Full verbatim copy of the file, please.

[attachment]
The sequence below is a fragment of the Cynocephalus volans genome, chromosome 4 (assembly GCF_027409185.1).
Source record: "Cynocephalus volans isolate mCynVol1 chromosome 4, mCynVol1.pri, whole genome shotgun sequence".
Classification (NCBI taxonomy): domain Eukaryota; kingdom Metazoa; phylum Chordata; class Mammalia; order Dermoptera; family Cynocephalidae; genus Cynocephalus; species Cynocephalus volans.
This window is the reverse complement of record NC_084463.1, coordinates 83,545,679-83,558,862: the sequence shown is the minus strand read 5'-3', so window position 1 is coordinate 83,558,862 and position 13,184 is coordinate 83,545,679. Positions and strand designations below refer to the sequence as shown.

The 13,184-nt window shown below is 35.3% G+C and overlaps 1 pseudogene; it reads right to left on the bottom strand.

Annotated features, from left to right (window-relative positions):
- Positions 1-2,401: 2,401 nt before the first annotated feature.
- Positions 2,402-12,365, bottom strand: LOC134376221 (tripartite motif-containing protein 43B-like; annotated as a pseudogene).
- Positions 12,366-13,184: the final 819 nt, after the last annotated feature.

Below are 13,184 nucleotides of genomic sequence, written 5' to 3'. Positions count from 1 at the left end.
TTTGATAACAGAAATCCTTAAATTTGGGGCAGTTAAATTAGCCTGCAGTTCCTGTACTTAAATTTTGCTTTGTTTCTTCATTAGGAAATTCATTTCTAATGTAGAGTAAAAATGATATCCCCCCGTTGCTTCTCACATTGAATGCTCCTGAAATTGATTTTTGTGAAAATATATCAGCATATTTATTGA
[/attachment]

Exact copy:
The sequence below is a fragment of the Cynocephalus volans genome, chromosome 4 (assembly GCF_027409185.1).
Source record: "Cynocephalus volans isolate mCynVol1 chromosome 4, mCynVol1.pri, whole genome shotgun sequence".
Classification (NCBI taxonomy): domain Eukaryota; kingdom Metazoa; phylum Chordata; class Mammalia; order Dermoptera; family Cynocephalidae; genus Cynocephalus; species Cynocephalus volans.
This window is the reverse complement of record NC_084463.1, coordinates 83,545,679-83,558,862: the sequence shown is the minus strand read 5'-3', so window position 1 is coordinate 83,558,862 and position 13,184 is coordinate 83,545,679. Positions and strand designations below refer to the sequence as shown.

The 13,184-nt window shown below is 35.3% G+C and overlaps 1 pseudogene; it reads right to left on the bottom strand.

Annotated features, from left to right (window-relative positions):
- Positions 1-2,401: 2,401 nt before the first annotated feature.
- Positions 2,402-12,365, bottom strand: LOC134376221 (tripartite motif-containing protein 43B-like; annotated as a pseudogene).
- Positions 12,366-13,184: the final 819 nt, after the last annotated feature.

Below are 13,184 nucleotides of genomic sequence, written 5' to 3'. Positions count from 1 at the left end.
TTTGATAACAGAAATCCTTAAATTTGGGGCAGTTAAATTAGCCTGCAGTTCCTGTACTTAAATTTTGCTTTGTTTCTTCATTAGGAAATTCATTTCTAATGTAGAGTAAAAATGATATCCCCCCGTTGCTTCTCACATTGAATGCTCCTGAAATTGATTTTTGTGAAAATATATCAGCATATTTATTGA